Born September 20, 1918, in Everett, Phillips moved to California at age 18. She married and divorced twice (first to Daniel Green and then Chester Phillips), raised four children, and returned to the Northwest in 1977, settling in Woodinville.
At age 66, after retiring as a tax accountant, she enrolled in the University of Washington drama school. She began getting jobs almost immediately, beginning with the 1985 made-for-television movie Chase. Four years later, she was cast in what was supposed to be an intermittent role on Northern Exposure, a new CBS series about the travails of a New York doctor working off his student loans in the fictional town of Cicely, Alaska. Viewer reaction to her character was so strong that she became a regular member of the cast. Filmed on a sound stage in Redmond and in the Central Washington community of Roslyn, the show lasted for six seasons, three of them in the top 20.
In many ways, Phillips mirrored the feisty, plain-spoken, unpretentious Ruth-Anne. Criticized for smoking in one episode, she retorted: "I've been smoking since I was 13 years old, and during the Eisenhower administration I peaked at three packs a day. I'm not about to stop now" (The Seattle Times, 2002). She wore blue jeans, suspenders, and sandals to the Emmy award ceremony when she was nominated for best supporting actress in 1993. When asked who designed her outfit, she replied: "Me."
"She was forthright, funny and direct," said Hal Ryder, a professor at the Cornish College of the Arts, who directed Phillips in Bell, Book and Candle at the Woodinville Repertory Theatre in 1999. Phillips founded the theater -- "on a shoestring and a dream" -- the previous year. "She had a vision for a theater company, she had a vision for humanity and she conducted herself in that vision. She wanted to treat people fairly, and she did" (Seattle Post-Intelligencer).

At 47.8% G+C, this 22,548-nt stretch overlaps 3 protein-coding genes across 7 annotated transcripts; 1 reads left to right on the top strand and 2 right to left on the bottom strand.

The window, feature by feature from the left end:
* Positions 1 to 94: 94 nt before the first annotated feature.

Phillips also donated time and money to Theatre Inside, a drama program she founded in 1987 for incarcerated juvenile offenders at Echo Glen Children's Center in Snoqualmie. She saw drama as a way to teach cooperation and improve self-esteem. "There's nothing better for a person's damaged self-esteem," she once said, "than to get up in front of people and have them applaud
In addition to her work on "Northern Exposure," Phillips appeared in more than eight movies, including Waiting for the Light (1990), with Shirley MacLaine, and the made-for-television film How the West Was Fun (1994). She also made guest appearances in such TV series as Seventh Heaven, Touched By An Angel, and ER.
During her lifetime, she overcame polio, peritonitis, a ruptured aorta and, at age 81, a broken hip and wrist from being hit by a car in a shopping center parking lot. She also faced the grief caused by the deaths of two of her children, a daughter, Katie, who died of pancreatic cancer in 1997, and a son, Arthur, who was killed in an accident at age 20. Like Ruth-Anne, she accepted the full panoply of life, joy as well as sorrow. "You've got to live while you live," she said in 1999. "Can't sit around waiting to die" (The Seattle Times, 1999).
An unrepentant smoker, Peg Phillips died of lung disease in an adult care facility in Bothell on November 7, 2002. She left two daughters, Virginia Phillips, Everett, and Rev. Elizabeth Green, Boise, Idaho; four grandchildren, eight great-grandchildren, and one great-great-grandchild.